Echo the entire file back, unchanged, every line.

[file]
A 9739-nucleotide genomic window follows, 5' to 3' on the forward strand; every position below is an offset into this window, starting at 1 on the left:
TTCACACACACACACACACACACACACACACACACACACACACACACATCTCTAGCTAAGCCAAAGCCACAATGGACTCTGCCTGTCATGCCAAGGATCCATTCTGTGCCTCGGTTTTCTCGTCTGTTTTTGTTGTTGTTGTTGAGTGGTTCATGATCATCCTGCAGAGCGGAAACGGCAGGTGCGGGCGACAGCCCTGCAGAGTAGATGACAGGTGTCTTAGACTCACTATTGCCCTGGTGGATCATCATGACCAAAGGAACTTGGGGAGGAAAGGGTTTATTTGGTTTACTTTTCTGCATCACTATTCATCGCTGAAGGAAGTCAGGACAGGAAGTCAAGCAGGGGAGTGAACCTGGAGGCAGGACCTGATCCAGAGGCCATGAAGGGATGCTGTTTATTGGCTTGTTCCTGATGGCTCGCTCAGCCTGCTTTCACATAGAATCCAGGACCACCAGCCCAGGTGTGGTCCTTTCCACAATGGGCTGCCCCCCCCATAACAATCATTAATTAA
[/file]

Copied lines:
A 9739-nucleotide genomic window follows, 5' to 3' on the forward strand; every position below is an offset into this window, starting at 1 on the left:
TTCACACACACACACACACACACACACACACACACACACACACACACATCTCTAGCTAAGCCAAAGCCACAATGGACTCTGCCTGTCATGCCAAGGATCCATTCTGTGCCTCGGTTTTCTCGTCTGTTTTTGTTGTTGTTGTTGAGTGGTTCATGATCATCCTGCAGAGCGGAAACGGCAGGTGCGGGCGACAGCCCTGCAGAGTAGATGACAGGTGTCTTAGACTCACTATTGCCCTGGTGGATCATCATGACCAAAGGAACTTGGGGAGGAAAGGGTTTATTTGGTTTACTTTTCTGCATCACTATTCATCGCTGAAGGAAGTCAGGACAGGAAGTCAAGCAGGGGAGTGAACCTGGAGGCAGGACCTGATCCAGAGGCCATGAAGGGATGCTGTTTATTGGCTTGTTCCTGATGGCTCGCTCAGCCTGCTTTCACATAGAATCCAGGACCACCAGCCCAGGTGTGGTCCTTTCCACAATGGGCTGCCCCCCCCATAACAATCATTAATTAA